878 Mildred

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878 Mildred
Discovery [1][2]
Discovered by S. B. Nicholson
H. Shapley
Discovery site Mount Wilson Obs.
Discovery date 6 September 1916
Designations
MPC designation (878) Mildred
1916 f, 1985 VG6, 1991 GZ8
main-belt Nysa[3]
Orbital characteristics[1]
Epoch 31 July 2016 (JD 2457600.5)
Uncertainty parameter 0
Observation arc 99.57 yr (36368 days)
Aphelion 2.8953 AU (433.13 Gm)
Perihelion 1.8286 AU (273.55 Gm)
2.3619 AU (353.34 Gm)
Eccentricity 0.22580
3.63 yr (1325.9 d)
198.89°
0° 16m 17.472s / day
Inclination 2.0648°
172.83°
190.14°
Physical characteristics
Dimensions ~4 km[4]
2.660 h (0.1108 d)[1]
S[3]
14.7[1]

878 Mildred is a minor planet in the main belt orbiting the Sun. It is the lowest numbered, and thus the namesake, of the Mildred family of asteroids, a subgroup of the Nysa family,[3] the Mildred subgroup, and by extension 878 Mildred itself, is thought to have been formed by a recent fragmentation event from a larger asteroid.[3]

Discovery[edit]

878 Mildred was originally discovered in 1916 using the 1.5 m Hale Telescope at the Mount Wilson Observatory, but was subsequently lost until it was again observed on single nights in 1985 and 1991 (a lost asteroid).[2] Initially only two observations of the asteroid were taken on 1916-09-06 which does not allow for an accurate orbital determination, however interest in the object prompted further investigation and more measurements were taken in late September and October,[4] the asteroid was re-discovered in 1991 by Gareth V. Williams.[5] It is named after Mildred Shapley Matthews.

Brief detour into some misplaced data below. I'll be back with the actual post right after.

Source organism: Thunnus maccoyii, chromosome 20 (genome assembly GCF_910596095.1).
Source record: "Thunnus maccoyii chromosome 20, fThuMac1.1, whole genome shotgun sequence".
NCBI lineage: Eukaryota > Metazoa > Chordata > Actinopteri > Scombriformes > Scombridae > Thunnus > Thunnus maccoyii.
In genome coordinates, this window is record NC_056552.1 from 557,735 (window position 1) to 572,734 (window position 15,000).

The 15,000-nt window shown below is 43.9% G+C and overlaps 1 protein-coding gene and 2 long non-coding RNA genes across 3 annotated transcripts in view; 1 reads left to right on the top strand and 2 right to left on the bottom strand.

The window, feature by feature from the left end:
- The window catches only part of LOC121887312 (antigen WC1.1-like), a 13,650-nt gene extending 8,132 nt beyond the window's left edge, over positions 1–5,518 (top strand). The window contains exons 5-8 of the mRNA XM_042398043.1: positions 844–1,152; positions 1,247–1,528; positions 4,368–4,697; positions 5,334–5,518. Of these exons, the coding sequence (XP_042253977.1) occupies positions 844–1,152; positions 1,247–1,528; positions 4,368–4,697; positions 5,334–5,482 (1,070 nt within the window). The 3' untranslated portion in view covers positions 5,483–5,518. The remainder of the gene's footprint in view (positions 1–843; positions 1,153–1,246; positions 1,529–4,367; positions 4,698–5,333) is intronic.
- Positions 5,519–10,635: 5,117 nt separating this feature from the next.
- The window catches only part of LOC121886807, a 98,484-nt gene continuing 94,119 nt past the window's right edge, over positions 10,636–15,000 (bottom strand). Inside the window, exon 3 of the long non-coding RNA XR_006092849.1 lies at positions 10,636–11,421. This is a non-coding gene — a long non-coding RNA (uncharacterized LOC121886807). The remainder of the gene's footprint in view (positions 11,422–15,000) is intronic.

Physical properties[edit]

By comparing the asteroid's perceived brightness and the then computed distance from the Sun they arrived at an absolute visual magnitude of 14.3, which if one assumes Mars-like albedo gives an approximate diameter of 3 to 5 kilometers.[4]

References[edit]

  1. ^ a b c d "JPL Small-Body Database Browser: 878 Mildred (1916 f)" (2015-04-10 last obs). Retrieved 3 May 2016. 
  2. ^ a b "IAU Circular: IAUC 5275". 1991-05-25. 
  3. ^ a b c d Cellino, A.; et al. (August 2001). "The Puzzling Case of the Nysa–Polana Family". Icarus. 152 (2): 225–237. Bibcode:2001Icar..152..225C. doi:10.1006/icar.2001.6634. 
  4. ^ a b c Shapley, H.; Nicholson, S. B. (1917). "The Orbit and Probable Size of a Very Faint Asteroid (878) Mildred". Astronomical Journal. 30 (710): 127–128. Bibcode:1917AJ.....30..127S. doi:10.1086/104199. 
  5. ^ "MPC staff - Gareth Williams". Minor Planet Center. International Astronomical Union. Retrieved 26 August 2014. 

External links[edit]